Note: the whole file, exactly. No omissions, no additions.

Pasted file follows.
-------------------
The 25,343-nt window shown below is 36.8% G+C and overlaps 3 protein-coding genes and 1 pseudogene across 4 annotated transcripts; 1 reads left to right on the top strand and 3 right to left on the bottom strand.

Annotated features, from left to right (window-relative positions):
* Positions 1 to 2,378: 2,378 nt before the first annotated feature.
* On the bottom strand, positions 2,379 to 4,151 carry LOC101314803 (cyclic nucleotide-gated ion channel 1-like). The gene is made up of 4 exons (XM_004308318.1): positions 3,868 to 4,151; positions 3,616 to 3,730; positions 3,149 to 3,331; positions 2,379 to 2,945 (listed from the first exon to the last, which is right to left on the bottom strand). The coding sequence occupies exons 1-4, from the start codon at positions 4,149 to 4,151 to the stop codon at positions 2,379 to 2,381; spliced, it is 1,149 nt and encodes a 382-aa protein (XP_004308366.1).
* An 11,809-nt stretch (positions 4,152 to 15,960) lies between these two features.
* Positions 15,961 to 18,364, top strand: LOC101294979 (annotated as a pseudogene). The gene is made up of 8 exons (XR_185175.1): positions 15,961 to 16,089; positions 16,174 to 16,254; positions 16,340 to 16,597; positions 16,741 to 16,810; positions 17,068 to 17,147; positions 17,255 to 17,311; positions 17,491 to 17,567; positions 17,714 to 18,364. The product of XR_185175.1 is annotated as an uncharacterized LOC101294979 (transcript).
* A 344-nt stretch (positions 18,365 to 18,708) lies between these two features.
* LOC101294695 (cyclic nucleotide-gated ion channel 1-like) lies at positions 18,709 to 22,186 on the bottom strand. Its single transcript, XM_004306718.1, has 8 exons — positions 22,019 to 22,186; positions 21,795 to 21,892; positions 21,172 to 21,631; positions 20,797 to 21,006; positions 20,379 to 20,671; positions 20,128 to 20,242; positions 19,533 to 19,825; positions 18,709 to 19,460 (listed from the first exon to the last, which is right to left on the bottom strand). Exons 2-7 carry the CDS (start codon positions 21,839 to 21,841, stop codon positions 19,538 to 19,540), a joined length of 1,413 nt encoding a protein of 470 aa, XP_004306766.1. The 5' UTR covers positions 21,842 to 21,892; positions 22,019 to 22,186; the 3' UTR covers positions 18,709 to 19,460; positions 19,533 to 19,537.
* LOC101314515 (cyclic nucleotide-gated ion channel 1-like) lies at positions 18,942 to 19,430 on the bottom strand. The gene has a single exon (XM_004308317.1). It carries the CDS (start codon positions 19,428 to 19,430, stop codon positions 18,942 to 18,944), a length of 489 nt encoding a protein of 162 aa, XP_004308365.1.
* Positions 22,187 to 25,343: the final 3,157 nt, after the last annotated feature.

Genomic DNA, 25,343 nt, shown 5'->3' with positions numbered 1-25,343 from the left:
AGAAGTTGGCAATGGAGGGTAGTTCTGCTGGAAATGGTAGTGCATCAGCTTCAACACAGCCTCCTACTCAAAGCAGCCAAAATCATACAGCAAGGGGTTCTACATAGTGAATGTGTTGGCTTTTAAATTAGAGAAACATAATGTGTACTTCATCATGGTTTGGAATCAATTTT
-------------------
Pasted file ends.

The 25,343-nt window shown below is 36.8% G+C and overlaps 3 protein-coding genes and 1 pseudogene across 4 annotated transcripts; 1 reads left to right on the top strand and 3 right to left on the bottom strand.

Annotated features, from left to right (window-relative positions):
* Positions 1 to 2,378: 2,378 nt before the first annotated feature.
* On the bottom strand, positions 2,379 to 4,151 carry LOC101314803 (cyclic nucleotide-gated ion channel 1-like). The gene is made up of 4 exons (XM_004308318.1): positions 3,868 to 4,151; positions 3,616 to 3,730; positions 3,149 to 3,331; positions 2,379 to 2,945 (listed from the first exon to the last, which is right to left on the bottom strand). The coding sequence occupies exons 1-4, from the start codon at positions 4,149 to 4,151 to the stop codon at positions 2,379 to 2,381; spliced, it is 1,149 nt and encodes a 382-aa protein (XP_004308366.1).
* An 11,809-nt stretch (positions 4,152 to 15,960) lies between these two features.
* Positions 15,961 to 18,364, top strand: LOC101294979 (annotated as a pseudogene). The gene is made up of 8 exons (XR_185175.1): positions 15,961 to 16,089; positions 16,174 to 16,254; positions 16,340 to 16,597; positions 16,741 to 16,810; positions 17,068 to 17,147; positions 17,255 to 17,311; positions 17,491 to 17,567; positions 17,714 to 18,364. The product of XR_185175.1 is annotated as an uncharacterized LOC101294979 (transcript).
* A 344-nt stretch (positions 18,365 to 18,708) lies between these two features.
* LOC101294695 (cyclic nucleotide-gated ion channel 1-like) lies at positions 18,709 to 22,186 on the bottom strand. Its single transcript, XM_004306718.1, has 8 exons — positions 22,019 to 22,186; positions 21,795 to 21,892; positions 21,172 to 21,631; positions 20,797 to 21,006; positions 20,379 to 20,671; positions 20,128 to 20,242; positions 19,533 to 19,825; positions 18,709 to 19,460 (listed from the first exon to the last, which is right to left on the bottom strand). Exons 2-7 carry the CDS (start codon positions 21,839 to 21,841, stop codon positions 19,538 to 19,540), a joined length of 1,413 nt encoding a protein of 470 aa, XP_004306766.1. The 5' UTR covers positions 21,842 to 21,892; positions 22,019 to 22,186; the 3' UTR covers positions 18,709 to 19,460; positions 19,533 to 19,537.
* LOC101314515 (cyclic nucleotide-gated ion channel 1-like) lies at positions 18,942 to 19,430 on the bottom strand. The gene has a single exon (XM_004308317.1). It carries the CDS (start codon positions 19,428 to 19,430, stop codon positions 18,942 to 18,944), a length of 489 nt encoding a protein of 162 aa, XP_004308365.1.
* Positions 22,187 to 25,343: the final 3,157 nt, after the last annotated feature.

Genomic DNA, 25,343 nt, shown 5'->3' with positions numbered 1-25,343 from the left:
AGAAGTTGGCAATGGAGGGTAGTTCTGCTGGAAATGGTAGTGCATCAGCTTCAACACAGCCTCCTACTCAAAGCAGCCAAAATCATACAGCAAGGGGTTCTACATAGTGAATGTGTTGGCTTTTAAATTAGAGAAACATAATGTGTACTTCATCATGGTTTGGAATCAATTTT